A Story in Two Frames – Diptych as a Storytelling Tool | by Kate Cuénoud

I wish I had a more interesting story about my discovery of diptychs, but I actually started using them out of necessity when I found that two portrait images side by side look better on a blog post and fit better on a computer screen than one by itself.  The former incarnation of my photography business focused on family and senior sessions and headshots and was portrait-intensive, so using diptychs for convenience sake made sense.  Although born of necessity, I loved the impact of diptychs and the messages they conveyed.

When I moved to Switzerland from the US three years ago, I started shooting a lot of landscapes and I no longer shot much in portrait orientation.  I lost touch with the diptych until I was reacquainted with them through the fabulous work of Léa Jones.  Her work inspired me to try again and I love the results.  Shooting in both landscape and portrait orientation and pairing images in diptychs is giving my work new dimension and depth. Another bonus is that diptychs allow me to showcase different aspects of my work at the same time. I often use freelensing, double exposure, macro and self portraits in my work and diptychs allow me to pair things in unusual and surprising ways.

From a technical standpoint, I keep two files of portraits called For Diptychs Online (for using for online images) and For Diptychs Printing (for using eventually for a printed book) on my computer and continue to add to and delete from this file. If you don’t have a lot of portraits to choose from, don’t worry.  You can easily transform part of a landscape image into a portrait by choosing the crop tool in the Develop module in Lightroom and hitting the “x” key. When I want to make diptychs, I select all of the portrait files in my folder, rename them and then import them into Lightroom.  Renaming the files allows you to freshly import them, even if you have imported the same files before.  You can easily make diptychs in the Print module of Lightroom.  There is even a diptych template built in!

I have found several “themes” that work best for my storytelling diptychs.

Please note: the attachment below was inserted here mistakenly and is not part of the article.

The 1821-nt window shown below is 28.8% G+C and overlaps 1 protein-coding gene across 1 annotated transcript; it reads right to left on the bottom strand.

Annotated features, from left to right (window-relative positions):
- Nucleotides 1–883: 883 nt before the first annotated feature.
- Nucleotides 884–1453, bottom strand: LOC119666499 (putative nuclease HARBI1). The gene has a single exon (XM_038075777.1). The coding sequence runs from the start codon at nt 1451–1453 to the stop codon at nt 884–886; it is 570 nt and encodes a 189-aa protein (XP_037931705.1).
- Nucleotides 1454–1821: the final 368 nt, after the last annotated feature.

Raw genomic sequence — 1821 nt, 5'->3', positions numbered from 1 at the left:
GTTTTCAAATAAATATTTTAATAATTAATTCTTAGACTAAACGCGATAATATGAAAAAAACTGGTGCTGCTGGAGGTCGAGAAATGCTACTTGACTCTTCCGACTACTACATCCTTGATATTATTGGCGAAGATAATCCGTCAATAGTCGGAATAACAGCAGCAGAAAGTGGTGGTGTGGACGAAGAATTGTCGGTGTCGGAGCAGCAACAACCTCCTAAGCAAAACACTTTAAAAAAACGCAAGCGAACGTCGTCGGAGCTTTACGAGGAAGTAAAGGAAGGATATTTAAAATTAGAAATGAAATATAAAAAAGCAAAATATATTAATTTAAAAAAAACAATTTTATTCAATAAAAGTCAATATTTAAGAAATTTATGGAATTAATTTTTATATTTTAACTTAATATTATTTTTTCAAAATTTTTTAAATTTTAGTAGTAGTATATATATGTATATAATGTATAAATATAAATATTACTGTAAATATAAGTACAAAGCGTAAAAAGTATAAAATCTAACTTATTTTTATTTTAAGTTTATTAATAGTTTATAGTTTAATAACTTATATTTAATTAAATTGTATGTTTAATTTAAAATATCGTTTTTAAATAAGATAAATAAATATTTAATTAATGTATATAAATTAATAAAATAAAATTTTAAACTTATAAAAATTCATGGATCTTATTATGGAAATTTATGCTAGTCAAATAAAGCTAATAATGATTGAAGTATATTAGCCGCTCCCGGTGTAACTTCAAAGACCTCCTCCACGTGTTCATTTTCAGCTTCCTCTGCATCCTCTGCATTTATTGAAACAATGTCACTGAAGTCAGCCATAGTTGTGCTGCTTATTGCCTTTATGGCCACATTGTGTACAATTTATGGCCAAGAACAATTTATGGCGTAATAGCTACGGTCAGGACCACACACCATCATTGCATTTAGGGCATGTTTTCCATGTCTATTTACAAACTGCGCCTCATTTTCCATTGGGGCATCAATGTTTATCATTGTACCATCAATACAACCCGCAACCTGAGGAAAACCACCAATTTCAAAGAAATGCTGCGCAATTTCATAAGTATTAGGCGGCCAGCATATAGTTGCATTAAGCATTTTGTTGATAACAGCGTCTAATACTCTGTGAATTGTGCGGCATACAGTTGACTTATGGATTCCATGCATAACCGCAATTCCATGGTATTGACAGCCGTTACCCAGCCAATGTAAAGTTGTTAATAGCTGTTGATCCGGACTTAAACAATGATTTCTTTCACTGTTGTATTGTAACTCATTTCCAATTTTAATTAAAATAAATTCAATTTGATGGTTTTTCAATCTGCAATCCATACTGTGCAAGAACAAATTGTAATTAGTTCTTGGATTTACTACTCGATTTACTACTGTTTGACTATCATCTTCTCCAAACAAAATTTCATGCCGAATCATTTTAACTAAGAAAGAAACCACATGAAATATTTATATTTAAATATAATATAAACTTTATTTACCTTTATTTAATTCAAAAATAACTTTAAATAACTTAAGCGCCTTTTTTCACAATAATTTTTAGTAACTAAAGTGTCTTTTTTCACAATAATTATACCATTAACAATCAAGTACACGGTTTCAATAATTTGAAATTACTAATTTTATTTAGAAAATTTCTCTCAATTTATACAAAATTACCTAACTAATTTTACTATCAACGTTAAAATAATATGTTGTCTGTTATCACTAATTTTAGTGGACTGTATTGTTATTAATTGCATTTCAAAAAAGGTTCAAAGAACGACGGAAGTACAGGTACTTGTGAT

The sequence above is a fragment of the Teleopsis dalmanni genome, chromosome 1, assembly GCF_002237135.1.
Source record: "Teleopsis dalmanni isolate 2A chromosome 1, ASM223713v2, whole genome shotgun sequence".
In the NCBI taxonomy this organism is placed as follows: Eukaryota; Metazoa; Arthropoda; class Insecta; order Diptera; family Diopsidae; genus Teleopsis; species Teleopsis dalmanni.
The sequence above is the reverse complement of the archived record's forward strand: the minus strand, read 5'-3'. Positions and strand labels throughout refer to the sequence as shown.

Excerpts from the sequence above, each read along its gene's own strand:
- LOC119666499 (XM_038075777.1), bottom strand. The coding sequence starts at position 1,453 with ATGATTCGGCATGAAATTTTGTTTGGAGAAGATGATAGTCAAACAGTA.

Black and White and Color – I like to make different versions of the same image and mirror the images.  I like it visually and I think it shows the impact of the different edits.  Do you ever struggle with which version of an image to show because you love them both?  This is a great way to show both and create the story of opposites at the same time. It’s easy to experiment with the positions of the images in a diptych, too, in order to create tension or harmony.  Simply click on the image, go back to either the Library or Develop module, click on the Photo menu and choose either Flip Horizontal or Flip Vertical.

turn the page.jpg

Up Close and Far Away – This technique is useful when you want to highlight a specific detail of an image, but you want to show the whole scene too.  I like to use an effect like macro and/or freelensing in these stories as I feel that changing the effect intensifies the visual interest.

Remy close and far.jpg

Cohesive Color or Shape – I will often use color and shape to add connection to two images that are unrelated.  Often I find that just pairing images in this way “works”, meaning my brain and my heart both like the outcome.  The use of matching or similar colors can generate a connection that then crafts its own story.  Sometimes when I really want to use two images together, but the colors aren’t exactly working, I will simply click on an image and go back into the Develop module of Lightroom to adjust the colors until they are cohesive.  Likewise, both similar and opposite shapes or use of space can link two seemingly unrelated images and build the story.

curly girl.jpg
stream and dock.jpg
negative space.jpg

Symbolism Photography has in recent years become more and more a vehicle for me to become very intimate with myself and at times touch something that I can only describe as mystical.  I often find universal themes and ancient symbols present in my work and they come through especially powerfully when paired in a diptych and given a title.  I tend to let these stand on their own without a lot of explanation, since they are at once both profoundly personal and universal. 







If at first your pairings seem awkward or disjointed, don’t give up!  Just keep mixing it up until the magic happens. I often have a plan in my head that just doesn’t come together upon execution.  Right now I have an image that I took six months ago that is still waiting for the perfect companion.  Keep at it and keep telling your beautiful stories. 

xxoo Kate.